JOMorgan Claverhouse Investment Trust:-  JPMorgan Claverhouse has raised its dividend for 46 years.  It currently yields 5.0%, its share price has  fallen 24.5% year to date and has reserves to cover dividends for 1.5 years. Claverhouse like City of London and Merchants has reduced its weighting in oil and financials, upped weightings in tobacco and pharma and like Merchants has reduced its holding in Legal & General despite L&Gs decision to go ahead with its final dividend payment.  


Should There be Gloom About Dividend Prospects?

It is easy to be gloomy about Investment Trust dividend prospects with over a third of FTSE 350 companies suspending or cancelling dividends and around 25% of the total FTSE 100 forecast dividend payouts for 2020 being cancelled.  

Yes it is clear that ITs have only just started to adjust their portfolios, but will that be sufficient to maintain income?  

What Is The Outlook For The Top 15 Dividend Payers?

Over 70% of the total dividends paid by FTSE100 companies in 2019 originated from 15 companies. 

Shell and Imperial Group have announced a reduction in dividends and National Grid and Unilever have gone ahead with small increases in interim payments. However, BP is almost certain to have to cut unless there is a significant recovery in oil price and  Legal & General, unique among UK insurance companies to go ahead with its most recent dividend payment may yet succumb to dividend cut pressure .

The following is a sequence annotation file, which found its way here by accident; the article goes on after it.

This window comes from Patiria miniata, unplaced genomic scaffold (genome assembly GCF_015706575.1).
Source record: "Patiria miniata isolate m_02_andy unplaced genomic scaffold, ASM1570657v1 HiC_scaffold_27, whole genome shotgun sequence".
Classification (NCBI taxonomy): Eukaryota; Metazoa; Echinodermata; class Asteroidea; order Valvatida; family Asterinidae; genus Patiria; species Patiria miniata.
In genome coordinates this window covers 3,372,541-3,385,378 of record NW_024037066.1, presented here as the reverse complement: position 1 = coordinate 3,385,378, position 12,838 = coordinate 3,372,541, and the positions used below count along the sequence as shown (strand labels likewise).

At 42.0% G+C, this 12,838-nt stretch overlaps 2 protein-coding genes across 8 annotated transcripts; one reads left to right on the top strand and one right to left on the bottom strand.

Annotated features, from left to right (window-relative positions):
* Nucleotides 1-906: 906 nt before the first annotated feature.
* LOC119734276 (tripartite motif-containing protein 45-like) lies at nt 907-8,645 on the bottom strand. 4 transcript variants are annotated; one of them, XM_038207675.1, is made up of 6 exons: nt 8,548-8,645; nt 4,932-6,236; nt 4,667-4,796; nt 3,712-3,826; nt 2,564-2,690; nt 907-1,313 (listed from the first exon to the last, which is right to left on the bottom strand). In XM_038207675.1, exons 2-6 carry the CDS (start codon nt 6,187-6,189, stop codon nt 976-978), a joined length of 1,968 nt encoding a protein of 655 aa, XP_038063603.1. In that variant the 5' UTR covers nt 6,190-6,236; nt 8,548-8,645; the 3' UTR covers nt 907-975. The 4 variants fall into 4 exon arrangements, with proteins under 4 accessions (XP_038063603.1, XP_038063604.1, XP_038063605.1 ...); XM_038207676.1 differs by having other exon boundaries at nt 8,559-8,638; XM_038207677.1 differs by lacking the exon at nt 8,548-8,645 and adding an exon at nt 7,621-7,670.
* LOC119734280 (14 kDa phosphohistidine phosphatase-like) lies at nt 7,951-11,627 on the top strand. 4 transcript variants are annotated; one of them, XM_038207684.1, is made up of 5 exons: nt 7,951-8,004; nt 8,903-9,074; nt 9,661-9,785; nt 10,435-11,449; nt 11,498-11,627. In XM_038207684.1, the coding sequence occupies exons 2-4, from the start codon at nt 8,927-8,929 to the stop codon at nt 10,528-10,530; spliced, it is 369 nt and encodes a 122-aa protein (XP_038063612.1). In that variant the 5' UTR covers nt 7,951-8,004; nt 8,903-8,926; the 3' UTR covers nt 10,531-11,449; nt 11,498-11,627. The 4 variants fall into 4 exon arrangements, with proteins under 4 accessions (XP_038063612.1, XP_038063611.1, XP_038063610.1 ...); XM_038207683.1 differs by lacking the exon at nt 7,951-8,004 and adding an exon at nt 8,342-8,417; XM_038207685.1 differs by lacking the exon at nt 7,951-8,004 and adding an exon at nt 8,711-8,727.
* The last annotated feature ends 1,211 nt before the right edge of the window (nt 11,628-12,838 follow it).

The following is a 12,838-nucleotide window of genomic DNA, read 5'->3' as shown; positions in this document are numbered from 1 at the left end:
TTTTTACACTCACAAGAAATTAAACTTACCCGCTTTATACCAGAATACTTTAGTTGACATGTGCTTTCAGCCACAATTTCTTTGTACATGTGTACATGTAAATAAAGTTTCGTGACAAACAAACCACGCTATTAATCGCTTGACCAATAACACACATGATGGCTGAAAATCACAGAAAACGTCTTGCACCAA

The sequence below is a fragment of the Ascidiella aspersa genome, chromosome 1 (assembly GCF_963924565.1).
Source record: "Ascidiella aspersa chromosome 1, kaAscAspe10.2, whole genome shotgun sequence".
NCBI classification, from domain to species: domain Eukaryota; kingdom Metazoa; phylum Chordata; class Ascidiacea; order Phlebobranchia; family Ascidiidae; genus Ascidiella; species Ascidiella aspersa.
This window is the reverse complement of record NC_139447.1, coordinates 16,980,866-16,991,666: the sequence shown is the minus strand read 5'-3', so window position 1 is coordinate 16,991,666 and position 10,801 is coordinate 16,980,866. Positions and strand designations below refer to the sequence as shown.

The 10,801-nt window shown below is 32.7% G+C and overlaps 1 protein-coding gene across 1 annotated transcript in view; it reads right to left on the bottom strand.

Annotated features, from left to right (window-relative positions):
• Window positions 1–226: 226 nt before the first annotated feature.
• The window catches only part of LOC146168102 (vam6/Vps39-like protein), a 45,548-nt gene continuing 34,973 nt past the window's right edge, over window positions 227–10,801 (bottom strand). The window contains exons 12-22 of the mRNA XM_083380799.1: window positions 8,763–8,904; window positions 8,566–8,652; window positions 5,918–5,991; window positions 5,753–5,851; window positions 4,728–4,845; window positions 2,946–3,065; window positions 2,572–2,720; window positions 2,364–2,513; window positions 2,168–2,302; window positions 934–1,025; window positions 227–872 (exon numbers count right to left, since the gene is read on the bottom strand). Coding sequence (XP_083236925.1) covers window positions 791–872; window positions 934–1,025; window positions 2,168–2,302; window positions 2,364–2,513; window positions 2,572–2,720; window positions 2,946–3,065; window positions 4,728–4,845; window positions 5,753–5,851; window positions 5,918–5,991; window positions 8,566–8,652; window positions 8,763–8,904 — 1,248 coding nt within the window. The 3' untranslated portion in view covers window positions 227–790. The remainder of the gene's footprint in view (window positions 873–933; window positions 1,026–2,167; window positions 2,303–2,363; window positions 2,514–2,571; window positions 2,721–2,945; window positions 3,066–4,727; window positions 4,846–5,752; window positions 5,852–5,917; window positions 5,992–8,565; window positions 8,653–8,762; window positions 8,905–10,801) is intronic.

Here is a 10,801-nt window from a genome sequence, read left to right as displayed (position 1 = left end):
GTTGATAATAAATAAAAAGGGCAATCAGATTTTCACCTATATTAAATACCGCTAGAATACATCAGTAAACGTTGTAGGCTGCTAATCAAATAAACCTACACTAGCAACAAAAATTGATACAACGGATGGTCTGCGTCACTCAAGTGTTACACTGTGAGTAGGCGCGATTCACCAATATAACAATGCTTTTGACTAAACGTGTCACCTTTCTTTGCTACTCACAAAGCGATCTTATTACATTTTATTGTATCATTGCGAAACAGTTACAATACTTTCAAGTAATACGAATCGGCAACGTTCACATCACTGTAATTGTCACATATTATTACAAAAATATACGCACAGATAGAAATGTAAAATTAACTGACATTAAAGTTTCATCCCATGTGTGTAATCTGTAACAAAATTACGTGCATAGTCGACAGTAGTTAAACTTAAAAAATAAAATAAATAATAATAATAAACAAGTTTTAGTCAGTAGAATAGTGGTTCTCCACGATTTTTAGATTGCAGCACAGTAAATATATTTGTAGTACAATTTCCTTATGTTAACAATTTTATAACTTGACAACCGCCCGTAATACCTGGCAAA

FTSE 100 Top 20 Dividend Payers in 2019 (

How Would The Income of An Investor in The Top 15 Payers Be Affected

The table blow shows a theoretical investment of £1000 in each of the top 15 dividend payers made in January 2019 and the dividends received in 2019 and the projected dividends for 2020 based upon announced changes and an assumed cut in BP´s dividend of 67%.


The investor sees a fall in dividend income of 12.8% in 2020 and apart from the risk from Legal & General this level of dividend is likely to be maintained in 2021.  What is notable from the top 15 payers is the absence of companies in sectors severely hit by the Covid-19 crisis such as travel, leisure and hospitality, retail and banking.

Move to protect Revenue – But Net Asset Values Will be Hit

It would appear that without much fanfare Income Investment Trusts are reallocating assets in their portfolios to sectors such as pharmaceutical and tobacco which have secure dividends (or have already been cut in the case of Imperial Brands). This move to protect revenue will have a negative effect on their net asset values so if dividends payouts are maintained it will be at the cost of capital.

Dividend Heroes Will Not Want to End Track Record

ITs that have 30 or 40 years of sustained dividends will be very unwilling to break this track record. Whilst it would be difficult to avoid any reduction in dividend revenue over the next 24 months it would seem to be perfectly possible to limit this to less than 20% in 2020 and 2021 and providing the economy recovers strongly in 2021 then 2022 should see a recovery in dividend income.  If Income Investment Trusts do not reduce their dividend payouts in 2020-2023 they will have to dig into revenue reserves reducing them by around the equivalent of 6 months cover.  This would still leave the strongest amongst them with 6 months or so cover.